The American Cancer Society, recommends that women begin screening mammograms at the age of 40 and repeat every 1 to 2 years.3

For higher risk women, mammograms may begin earlier and should be determined by your health care provider. In certain high-risk cases, magnetic resonance imaging (MRI) may be recommended in conjunction with mammograms.3

Women who have breast implants need to continue to receive mammograms, which should be discussed with a health care provider. When getting a mammogram, it should be discussed with the mammogram technologist and facility that implants are present.2

It is important to note that performing a breast self-exam will not replace the need to undergo a mammogram and a clinical breast exam performed by your health care provider.1,2

Recent developments on mammograms from MNT news

Women with dense breasts may not need additional cancer imaging

Many women with dense breasts do not need to have additional imaging carried out for breast cancer after having a normal mammogram, according to the findings of a new study.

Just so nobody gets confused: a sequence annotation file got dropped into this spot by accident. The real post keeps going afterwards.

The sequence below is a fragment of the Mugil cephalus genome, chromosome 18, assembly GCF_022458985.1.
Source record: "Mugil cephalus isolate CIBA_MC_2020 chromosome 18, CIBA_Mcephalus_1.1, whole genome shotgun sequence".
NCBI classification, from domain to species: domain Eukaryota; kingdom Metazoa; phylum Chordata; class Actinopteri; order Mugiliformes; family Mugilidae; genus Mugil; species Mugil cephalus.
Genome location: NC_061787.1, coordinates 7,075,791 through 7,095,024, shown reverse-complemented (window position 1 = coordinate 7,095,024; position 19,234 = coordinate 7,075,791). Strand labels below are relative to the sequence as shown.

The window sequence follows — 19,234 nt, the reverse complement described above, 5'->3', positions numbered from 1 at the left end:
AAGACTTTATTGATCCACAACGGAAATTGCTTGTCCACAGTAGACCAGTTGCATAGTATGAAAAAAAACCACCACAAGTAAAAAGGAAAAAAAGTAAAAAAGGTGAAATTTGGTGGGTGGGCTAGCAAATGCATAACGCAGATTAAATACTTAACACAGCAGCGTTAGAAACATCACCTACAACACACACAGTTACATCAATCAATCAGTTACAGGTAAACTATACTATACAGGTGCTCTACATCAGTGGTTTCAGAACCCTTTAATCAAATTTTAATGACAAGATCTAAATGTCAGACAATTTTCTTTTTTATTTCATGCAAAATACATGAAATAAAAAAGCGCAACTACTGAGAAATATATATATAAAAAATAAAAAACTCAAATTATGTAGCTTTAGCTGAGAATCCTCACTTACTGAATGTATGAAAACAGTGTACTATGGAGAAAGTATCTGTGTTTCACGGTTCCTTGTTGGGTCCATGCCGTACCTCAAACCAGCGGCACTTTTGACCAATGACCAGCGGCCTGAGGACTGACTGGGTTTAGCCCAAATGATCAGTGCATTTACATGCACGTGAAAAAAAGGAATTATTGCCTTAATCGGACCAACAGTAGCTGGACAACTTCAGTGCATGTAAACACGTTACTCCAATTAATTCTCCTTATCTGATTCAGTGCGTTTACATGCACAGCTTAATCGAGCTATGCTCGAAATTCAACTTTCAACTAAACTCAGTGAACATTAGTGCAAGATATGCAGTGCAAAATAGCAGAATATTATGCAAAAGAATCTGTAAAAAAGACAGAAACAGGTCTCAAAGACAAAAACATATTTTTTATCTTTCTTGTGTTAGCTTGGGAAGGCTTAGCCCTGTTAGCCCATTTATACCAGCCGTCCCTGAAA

Anxiety over false-positive mammogram results is ‘only temporary’

Receiving news that a mammogram result is positive is understandably alarming, but receiving a false-positive result can also induce anxiety. However, researchers publishing in JAMA Internal Medicine say women’s anxiety over such false-positive results is temporary and does not negatively impact a woman’s well-being overall.

New guidelines for breast cancer screening age

Women should have the opportunity to begin annual screening for breast cancer from age 40 and also be allowed to continue screening annually after 55, according to the American Cancer Society’s new breast cancer guidelines, published in JAMA.